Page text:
• Energy consumption is average
  • Extra hardware is not required
  • Precision : 25 to 50m

But also some disadvantages : 

  • WiFi hardware is required
  • Only works if WiFi networks are available
  • Access to the WiFi hotspots database is rarely free 

You can see a quick example of implementation here on Github. 

3) GPS positionning

The most common way of obtaining geolocation is through the GPS method. Adding a GPS module to your hardware, you will know the position of your assets very easily. How does it work ?

  1. The GPS module listens to the satellites in sight 
  2. Once done, the coordonates are sent through the Sigfox network ( A GPS coordinate is usually stored on 6 bytes, so you can send 2 full positions within a Sigfox mesage)
  3. The data are transmitted to your own server and can be localized on a map

GPS has multiple advantages : 

  • Highly precise (up to 15m) 
  • Widely used
  • Works almost everywhere on the planet

But has also his disadvantages ;

  • High battery consumption 
  • Not very efficient indoor
  • Expensive hardware

You can find an example tutorial of Sigfox + GPS here 

You can see all the tracking solutions already available here  on the Partners network. 

4) What is the best for my project ? 

As for modules, it's up to the use case you're targeting. While the Sigfox Network Geolocation might be better  for some use cases needing high battery life, some will prefer the GPS for its precision, or even WiFi for the indoor.  It all depends  what you need to achieve.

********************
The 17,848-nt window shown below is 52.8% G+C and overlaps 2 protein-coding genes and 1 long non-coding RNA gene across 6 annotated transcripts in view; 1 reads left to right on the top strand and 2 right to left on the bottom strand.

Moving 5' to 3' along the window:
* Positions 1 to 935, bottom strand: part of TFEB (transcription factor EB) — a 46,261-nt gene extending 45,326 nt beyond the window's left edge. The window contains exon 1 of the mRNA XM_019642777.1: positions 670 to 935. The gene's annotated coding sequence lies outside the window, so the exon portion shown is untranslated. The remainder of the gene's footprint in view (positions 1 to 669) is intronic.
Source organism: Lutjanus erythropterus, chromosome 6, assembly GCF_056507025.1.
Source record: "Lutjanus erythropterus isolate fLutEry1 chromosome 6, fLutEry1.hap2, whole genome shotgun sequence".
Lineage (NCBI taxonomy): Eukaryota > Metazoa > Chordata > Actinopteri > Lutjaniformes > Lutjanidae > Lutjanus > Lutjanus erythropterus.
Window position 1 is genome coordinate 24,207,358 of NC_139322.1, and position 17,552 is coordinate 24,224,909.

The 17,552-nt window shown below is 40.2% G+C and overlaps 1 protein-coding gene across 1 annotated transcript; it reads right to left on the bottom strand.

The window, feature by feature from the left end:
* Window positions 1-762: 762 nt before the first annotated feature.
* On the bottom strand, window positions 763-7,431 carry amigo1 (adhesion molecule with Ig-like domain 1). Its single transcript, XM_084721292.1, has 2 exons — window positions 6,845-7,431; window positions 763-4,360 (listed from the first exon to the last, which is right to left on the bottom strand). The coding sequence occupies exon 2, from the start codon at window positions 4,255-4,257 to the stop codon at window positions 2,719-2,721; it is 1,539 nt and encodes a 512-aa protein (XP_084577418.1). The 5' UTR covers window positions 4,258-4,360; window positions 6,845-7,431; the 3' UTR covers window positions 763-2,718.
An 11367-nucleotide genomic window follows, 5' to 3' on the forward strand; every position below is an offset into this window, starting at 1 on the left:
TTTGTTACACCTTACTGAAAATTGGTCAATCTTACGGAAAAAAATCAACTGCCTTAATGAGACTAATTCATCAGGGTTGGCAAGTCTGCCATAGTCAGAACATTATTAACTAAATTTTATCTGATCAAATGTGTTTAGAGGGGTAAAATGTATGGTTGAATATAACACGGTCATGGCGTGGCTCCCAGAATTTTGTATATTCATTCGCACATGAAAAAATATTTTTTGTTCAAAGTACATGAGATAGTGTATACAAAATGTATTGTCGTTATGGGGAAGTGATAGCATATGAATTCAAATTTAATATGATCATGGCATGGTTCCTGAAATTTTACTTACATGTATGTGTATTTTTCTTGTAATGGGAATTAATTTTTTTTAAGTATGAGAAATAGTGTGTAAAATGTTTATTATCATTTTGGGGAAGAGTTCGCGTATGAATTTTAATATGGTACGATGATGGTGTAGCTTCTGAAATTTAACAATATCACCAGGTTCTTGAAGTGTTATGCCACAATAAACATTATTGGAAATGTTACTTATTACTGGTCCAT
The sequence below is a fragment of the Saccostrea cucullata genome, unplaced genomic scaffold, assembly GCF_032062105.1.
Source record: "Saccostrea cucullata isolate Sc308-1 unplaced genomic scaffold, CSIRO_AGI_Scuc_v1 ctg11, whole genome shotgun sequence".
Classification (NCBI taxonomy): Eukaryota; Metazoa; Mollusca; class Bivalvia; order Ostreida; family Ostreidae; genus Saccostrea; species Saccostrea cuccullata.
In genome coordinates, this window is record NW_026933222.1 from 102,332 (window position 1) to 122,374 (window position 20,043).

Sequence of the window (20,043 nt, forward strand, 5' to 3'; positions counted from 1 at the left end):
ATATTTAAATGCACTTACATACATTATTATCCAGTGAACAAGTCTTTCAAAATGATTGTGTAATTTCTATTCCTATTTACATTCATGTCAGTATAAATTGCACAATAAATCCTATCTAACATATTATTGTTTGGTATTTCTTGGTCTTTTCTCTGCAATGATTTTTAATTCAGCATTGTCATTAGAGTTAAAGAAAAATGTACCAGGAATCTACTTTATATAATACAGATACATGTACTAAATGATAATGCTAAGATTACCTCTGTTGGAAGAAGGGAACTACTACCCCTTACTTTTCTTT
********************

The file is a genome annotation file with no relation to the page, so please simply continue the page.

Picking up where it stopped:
A good solution is sometimes a mix of some of them, and that is why module manufacturers are releasing on the market hardware including the three technologies on board. 

The Sigfox IoT Agency

In order to help our customers reach their objectives faster, we have also created a professional services team called the IoT Agency dedicated to assist companies developing their own solutions.

Our team is specialized in hardware, radio, project management, web applications etc, so if you wish to engage Sigfox to develop your projects, please contact us


Some of the devices  developed for other technologies might  already be compatibe with our network completely out of the box, with just a firmware upgrade. 

If you’re using one of the compatible chipsets for other purposes today(private network, proprietary protocols etc.) it could be possible to reuse the same hardware and be Sigfox compatible, by adding the Sigfox library and upgrading the firmware.  

As the Sigfox network is quite specific, some limitations exist meaning that not all devices will work out of the box. 

The compatible chipsets are : 

  • Texas Instruments: CC1120, CC1125, CC1310, CC1350
  • Silicon Labs : EFR32, EZR32
  • Semtech : SX1272, SX1276

If our team validates compatibiity, you will have to go through a compatibility call with our certification team to validate the use case.

If you would like to know to know if your device is already compatible with the Sigfox technology, please contact us.